The personal stories of Kanwar’s characters play out in Toronto and New York City. Both principal protagonists are authentic individuals who readers will care about.
Sam Dhillon is a second-generation East-Indian Canadian who no longer recognizes and, in fact, misses the country he grew up in. In Dhillon’s Canada, new laws aim to eliminate the ideals of personal freedom and liberal meritocracy. A disruptive left-wing coalition is ushering in a new order based on state enforced principles of “diversity, equity, and inclusion.” Over time, Sam discovers there are others who share his anxiety.
In New York City, Jennifer Moore, a Midwestern girl who was entirely transformed into a social justice warrior by her years at New York University, works for an organization that claims to fight for “social justice.” She proudly serves the vision of a racially transfigured America and the end of “white privilege.” When tragedy strikes her own family during a violent Black Lives Matter riot, even Jennifer begins to question who she has become as a result of her years in the radical progressive movement.
Throughout the novel, sinister establishment forces are working behind the scenes to silence dissent and ensure the success of their proposed cultural “reset.”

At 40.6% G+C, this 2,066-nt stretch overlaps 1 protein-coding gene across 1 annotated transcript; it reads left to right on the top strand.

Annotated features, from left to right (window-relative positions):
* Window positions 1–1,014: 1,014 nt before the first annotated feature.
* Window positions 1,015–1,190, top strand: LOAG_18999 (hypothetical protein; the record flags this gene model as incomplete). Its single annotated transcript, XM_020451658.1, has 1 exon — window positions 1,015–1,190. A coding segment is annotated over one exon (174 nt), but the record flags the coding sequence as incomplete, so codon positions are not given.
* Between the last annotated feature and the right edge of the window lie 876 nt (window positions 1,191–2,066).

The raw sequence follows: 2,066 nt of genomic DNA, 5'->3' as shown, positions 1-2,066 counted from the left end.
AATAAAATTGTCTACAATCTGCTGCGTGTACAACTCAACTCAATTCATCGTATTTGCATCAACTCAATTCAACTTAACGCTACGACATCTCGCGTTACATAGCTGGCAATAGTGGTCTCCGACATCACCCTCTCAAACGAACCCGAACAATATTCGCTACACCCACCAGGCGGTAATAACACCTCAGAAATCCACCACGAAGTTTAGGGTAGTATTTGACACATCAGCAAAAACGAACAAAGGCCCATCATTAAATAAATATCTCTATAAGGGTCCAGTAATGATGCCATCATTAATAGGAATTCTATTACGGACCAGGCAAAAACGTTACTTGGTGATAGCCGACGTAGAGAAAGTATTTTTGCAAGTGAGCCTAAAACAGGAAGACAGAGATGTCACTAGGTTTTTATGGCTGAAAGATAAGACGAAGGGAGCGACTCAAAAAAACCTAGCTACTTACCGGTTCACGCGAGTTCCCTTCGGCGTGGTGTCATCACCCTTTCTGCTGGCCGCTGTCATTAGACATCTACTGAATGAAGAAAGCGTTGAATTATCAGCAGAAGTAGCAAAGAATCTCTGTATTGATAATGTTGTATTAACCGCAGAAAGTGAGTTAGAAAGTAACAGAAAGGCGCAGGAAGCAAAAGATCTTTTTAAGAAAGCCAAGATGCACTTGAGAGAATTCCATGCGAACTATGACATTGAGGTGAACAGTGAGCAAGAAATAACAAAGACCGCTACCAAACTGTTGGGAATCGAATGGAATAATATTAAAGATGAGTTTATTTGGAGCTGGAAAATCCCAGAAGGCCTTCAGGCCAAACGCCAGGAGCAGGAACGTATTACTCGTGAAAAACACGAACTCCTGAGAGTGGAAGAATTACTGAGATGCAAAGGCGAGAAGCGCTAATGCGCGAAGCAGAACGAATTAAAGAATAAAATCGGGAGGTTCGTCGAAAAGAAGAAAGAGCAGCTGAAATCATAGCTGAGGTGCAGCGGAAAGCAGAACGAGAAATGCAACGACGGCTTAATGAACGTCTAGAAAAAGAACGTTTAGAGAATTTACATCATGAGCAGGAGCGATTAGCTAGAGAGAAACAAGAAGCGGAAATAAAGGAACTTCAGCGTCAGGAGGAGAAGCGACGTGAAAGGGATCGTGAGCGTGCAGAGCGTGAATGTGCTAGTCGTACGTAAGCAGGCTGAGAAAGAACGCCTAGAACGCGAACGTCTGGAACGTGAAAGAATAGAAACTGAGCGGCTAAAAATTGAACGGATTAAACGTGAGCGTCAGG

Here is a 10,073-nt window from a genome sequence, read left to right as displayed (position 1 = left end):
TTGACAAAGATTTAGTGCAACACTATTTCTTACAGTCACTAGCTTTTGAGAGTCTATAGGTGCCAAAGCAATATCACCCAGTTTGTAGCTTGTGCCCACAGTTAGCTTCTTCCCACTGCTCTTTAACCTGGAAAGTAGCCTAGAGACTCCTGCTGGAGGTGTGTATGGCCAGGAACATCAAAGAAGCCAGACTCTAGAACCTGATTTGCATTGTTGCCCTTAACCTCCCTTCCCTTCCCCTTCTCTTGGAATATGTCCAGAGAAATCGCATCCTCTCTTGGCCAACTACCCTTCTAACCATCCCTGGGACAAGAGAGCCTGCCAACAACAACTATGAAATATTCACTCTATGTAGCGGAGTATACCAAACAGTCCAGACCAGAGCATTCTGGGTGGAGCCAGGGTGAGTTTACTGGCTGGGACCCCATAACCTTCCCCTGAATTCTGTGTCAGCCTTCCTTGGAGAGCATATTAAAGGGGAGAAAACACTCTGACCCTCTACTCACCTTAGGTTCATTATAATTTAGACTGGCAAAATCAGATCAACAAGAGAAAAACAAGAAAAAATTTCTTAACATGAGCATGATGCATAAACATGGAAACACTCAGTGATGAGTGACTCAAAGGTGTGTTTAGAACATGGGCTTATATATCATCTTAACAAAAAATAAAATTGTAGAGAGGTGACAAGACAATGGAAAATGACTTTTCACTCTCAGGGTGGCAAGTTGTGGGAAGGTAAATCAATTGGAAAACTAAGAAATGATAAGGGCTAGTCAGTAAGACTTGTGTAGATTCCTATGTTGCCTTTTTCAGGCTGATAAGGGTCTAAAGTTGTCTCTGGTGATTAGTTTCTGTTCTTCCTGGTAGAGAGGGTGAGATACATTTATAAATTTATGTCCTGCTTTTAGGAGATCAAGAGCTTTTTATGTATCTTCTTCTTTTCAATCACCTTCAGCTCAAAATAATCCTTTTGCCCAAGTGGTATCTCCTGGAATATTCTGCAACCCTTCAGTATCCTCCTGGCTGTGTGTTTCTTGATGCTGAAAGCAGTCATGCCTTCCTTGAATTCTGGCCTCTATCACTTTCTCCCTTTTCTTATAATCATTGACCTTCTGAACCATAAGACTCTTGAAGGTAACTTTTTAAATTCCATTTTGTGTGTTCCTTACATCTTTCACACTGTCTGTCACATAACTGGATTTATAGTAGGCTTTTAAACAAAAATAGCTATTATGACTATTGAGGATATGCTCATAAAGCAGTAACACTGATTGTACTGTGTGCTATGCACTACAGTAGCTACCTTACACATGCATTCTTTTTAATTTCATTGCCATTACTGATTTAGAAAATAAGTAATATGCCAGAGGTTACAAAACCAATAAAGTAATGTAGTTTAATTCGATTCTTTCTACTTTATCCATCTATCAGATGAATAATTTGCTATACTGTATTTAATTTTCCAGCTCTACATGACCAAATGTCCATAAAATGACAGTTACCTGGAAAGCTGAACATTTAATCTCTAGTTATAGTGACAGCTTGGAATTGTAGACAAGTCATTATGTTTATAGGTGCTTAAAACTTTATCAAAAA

A Prologue: 4 Steps to Subversion
Kanwar opens his book with a historic bit of correspondence. Initially, his “prologue” appears somewhat disconnected from the novel itself. It takes the form of a 1983 letter to the North American public from the late Yuri Bezmenov, a Cold War era KGB informant and Soviet journalist for RIA Novosti who defected to Canada in 1970.
Bezmenov’s message is chillingly clear and exceptionally relevant for our present generation. He explains how free countries can, over time, be overcome by totalitarianism from within without a shot being fired.
The former KGB operative explained that there are four steps involved in the ideological subversion of a nation: demoralization, destabilization, crisis, and normalization.
“Demoralization takes at least 15-20 years to perform properly” he wrote. This is the length of time it takes to indoctrinate a generation of students with subversive ideologies.
During the demoralization stage, “the moral fibre and integrity of a country in every facet will be put into question and systematically degraded. To do so, manipulation of the press and academia will be required to influence young people.”
Bezmenov goes on to assert that: “At every turn, the media and academia are to mock the prevailing religion and bring it into disrepute by any means necessary, including by advocating for the arrival of a large number of people into the society who have different, preferably conflicting, religious and cultural beliefs.”